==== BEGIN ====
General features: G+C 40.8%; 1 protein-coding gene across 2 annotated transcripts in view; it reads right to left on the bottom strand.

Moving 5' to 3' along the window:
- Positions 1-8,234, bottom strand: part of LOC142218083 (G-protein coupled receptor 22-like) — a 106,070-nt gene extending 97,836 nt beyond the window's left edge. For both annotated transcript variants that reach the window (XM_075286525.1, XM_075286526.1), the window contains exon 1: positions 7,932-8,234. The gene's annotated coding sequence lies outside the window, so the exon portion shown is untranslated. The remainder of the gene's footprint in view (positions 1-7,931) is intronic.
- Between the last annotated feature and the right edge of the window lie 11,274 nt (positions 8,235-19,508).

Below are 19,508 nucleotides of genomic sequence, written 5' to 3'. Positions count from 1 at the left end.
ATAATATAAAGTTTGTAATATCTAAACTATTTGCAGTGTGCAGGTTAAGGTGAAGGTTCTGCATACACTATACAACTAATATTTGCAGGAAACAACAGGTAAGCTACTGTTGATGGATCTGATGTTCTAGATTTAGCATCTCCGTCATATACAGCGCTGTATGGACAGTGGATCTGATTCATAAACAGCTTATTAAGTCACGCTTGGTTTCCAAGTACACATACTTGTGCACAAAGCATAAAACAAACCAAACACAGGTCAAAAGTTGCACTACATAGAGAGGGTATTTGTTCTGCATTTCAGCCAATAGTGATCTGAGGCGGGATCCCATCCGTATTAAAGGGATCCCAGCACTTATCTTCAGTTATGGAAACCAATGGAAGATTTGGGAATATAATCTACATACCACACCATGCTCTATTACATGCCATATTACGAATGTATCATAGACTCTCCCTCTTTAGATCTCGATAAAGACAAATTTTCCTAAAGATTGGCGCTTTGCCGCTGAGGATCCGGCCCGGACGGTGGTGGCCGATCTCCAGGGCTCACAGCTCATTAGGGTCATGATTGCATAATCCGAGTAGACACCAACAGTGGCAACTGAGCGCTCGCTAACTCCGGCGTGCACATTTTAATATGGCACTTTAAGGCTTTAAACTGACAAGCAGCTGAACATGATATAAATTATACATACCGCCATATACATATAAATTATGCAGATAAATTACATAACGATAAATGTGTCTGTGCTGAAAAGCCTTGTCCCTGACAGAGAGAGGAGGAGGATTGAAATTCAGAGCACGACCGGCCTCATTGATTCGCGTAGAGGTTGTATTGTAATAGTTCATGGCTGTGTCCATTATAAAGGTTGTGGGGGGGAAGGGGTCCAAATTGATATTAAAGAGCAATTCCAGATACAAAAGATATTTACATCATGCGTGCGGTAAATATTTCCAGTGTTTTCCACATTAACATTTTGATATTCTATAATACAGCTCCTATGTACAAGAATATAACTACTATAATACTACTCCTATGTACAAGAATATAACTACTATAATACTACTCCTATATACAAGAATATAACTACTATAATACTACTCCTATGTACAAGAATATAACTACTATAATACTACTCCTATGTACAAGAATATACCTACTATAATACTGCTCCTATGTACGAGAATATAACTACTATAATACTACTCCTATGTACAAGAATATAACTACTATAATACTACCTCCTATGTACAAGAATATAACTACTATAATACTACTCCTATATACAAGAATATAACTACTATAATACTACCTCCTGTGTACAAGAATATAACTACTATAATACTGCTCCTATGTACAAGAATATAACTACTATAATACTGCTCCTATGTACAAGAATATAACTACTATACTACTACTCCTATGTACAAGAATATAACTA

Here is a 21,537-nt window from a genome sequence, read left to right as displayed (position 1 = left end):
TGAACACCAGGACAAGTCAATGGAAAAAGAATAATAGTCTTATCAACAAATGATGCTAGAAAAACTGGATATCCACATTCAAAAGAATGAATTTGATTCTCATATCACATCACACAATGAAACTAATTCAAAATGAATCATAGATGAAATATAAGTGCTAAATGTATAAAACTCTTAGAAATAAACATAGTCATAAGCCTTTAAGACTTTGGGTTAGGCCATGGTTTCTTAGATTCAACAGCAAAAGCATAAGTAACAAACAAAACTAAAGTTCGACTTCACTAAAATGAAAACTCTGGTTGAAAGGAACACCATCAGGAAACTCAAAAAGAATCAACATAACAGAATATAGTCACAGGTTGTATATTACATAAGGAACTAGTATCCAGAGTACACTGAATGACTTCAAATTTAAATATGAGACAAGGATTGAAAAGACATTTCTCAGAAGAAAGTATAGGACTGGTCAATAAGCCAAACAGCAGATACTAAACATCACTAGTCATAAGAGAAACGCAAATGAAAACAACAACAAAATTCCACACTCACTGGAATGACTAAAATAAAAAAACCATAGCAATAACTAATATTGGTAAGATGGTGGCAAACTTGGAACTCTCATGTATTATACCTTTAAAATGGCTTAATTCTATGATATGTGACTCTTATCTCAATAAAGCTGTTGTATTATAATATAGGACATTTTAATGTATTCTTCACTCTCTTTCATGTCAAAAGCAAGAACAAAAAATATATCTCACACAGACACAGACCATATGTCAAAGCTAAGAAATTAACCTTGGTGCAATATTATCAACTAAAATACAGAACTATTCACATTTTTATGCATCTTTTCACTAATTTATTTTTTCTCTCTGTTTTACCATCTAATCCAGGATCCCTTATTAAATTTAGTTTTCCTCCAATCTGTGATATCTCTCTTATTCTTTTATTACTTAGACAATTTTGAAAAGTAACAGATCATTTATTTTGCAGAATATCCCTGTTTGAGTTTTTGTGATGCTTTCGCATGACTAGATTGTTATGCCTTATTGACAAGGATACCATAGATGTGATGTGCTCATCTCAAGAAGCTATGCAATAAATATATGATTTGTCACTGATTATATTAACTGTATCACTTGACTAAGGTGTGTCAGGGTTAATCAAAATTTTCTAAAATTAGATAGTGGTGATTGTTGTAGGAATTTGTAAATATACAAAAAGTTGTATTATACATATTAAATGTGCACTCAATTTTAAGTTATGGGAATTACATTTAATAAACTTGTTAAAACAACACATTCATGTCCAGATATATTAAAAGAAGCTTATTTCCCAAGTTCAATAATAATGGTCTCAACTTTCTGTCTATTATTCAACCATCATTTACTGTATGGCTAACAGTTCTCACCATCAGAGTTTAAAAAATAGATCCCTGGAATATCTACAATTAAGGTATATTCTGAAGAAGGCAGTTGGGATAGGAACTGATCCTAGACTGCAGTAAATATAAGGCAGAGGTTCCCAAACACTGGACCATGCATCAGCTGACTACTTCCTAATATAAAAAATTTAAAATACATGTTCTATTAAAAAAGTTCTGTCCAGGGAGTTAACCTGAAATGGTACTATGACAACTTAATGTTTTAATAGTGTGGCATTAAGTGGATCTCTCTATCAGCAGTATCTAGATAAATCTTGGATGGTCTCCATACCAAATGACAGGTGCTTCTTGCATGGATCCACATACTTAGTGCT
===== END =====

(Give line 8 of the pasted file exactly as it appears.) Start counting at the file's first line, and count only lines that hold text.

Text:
TGAACACCAGGACAAGTCAATGGAAAAAGAATAATAGTCTTATCAACAAATGATGCTAGAAAAACTGGATATCCACATTCAAAAGAATGAATTTGATTCTCATATCACATCACACAATGAAACTAATTCAAAATGAATCATAGATGAAATATAAGTGCTAAATGTATAAAACTCTTAGAAATAAACATAGTCATAAGCCTTTAAGACTTTGGGTTAGGCCATGGTTTCTTAGATTCAACAGCAAAAGCATAAGTAACAAACAAAACTAAAGTTCGACTTCACTAAAATGAAAACTCTGGTTGAAAGGAACACCATCAGGAAACTCAAAAAGAATCAACATAACAGAATATAGTCACAGGTTGTATATTACATAAGGAACTAGTATCCAGAGTACACTGAATGACTTCAAATTTAAATATGAGACAAGGATTGAAAAGACATTTCTCAGAAGAAAGTATAGGACTGGTCAATAAGCCAAACAGCAGATACTAAACATCACTAGTCATAAGAGAAACGCAAATGAAAACAACAACAAAATTCCACACTCACTGGAATGACTAAAATAAAAAAACCATAGCAATAACTAATATTGGTAAGATGGTGGCAAACTTGGAACTCTCATGTATTATACCTTTAAAATGGCTTAATTCTATGATATGTGACTCTTATCTCAATAAAGCTGTTGTATTATAATATAGGACATTTTAATGTATTCTTCACTCTCTTTCATGTCAAAAGCAAGAACAAAAAATATATCTCACACAGACACAGACCATATGTCAAAGCTAAGAAATTAACCTTGGTGCAATATTATCAACTAAAATACAGAACTATTCACATTTTTATGCATCTTTTCACTAATTTATTTTTTCTCTCTGTTTTACCATCTAATCCAGGATCCCTTATTAAATTTAGTTTTCCTCCAATCTGTGATATCTCTCTTATTCTTTTATTACTTAGACAATTTTGAAAAGTAACAGATCATTTATTTTGCAGAATATCCCTGTTTGAGTTTTTGTGATGCTTTCGCATGACTAGATTGTTATGCCTTATTGACAAGGATACCATAGATGTGATGTGCTCATCTCAAGAAGCTATGCAATAAATATATGATTTGTCACTGATTATATTAACTGTATCACTTGACTAAGGTGTGTCAGGGTTAATCAAAATTTTCTAAAATTAGATAGTGGTGATTGTTGTAGGAATTTGTAAATATACAAAAAGTTGTATTATACATATTAAATGTGCACTCAATTTTAAGTTATGGGAATTACATTTAATAAACTTGTTAAAACAACACATTCATGTCCAGATATATTAAAAGAAGCTTATTTCCCAAGTTCAATAATAATGGTCTCAACTTTCTGTCTATTATTCAACCATCATTTACTGTATGGCTAACAGTTCTCACCATCAGAGTTTAAAAAATAGATCCCTGGAATATCTACAATTAAGGTATATTCTGAAGAAGGCAGTTGGGATAGGAACTGATCCTAGACTGCAGTAAATATAAGGCAGAGGTTCCCAAACACTGGACCATGCATCAGCTGACTACTTCCTAATATAAAAAATTTAAAATACATGTTCTATTAAAAAAGTTCTGTCCAGGGAGTTAACCTGAAATGGTACTATGACAACTTAATGTTTTAATAGTGTGGCATTAAGTGGATCTCTCTATCAGCAGTATCTAGATAAATCTTGGATGGTCTCCATACCAAATGACAGGTGCTTCTTGCATGGATCCACATACTTAGTGCT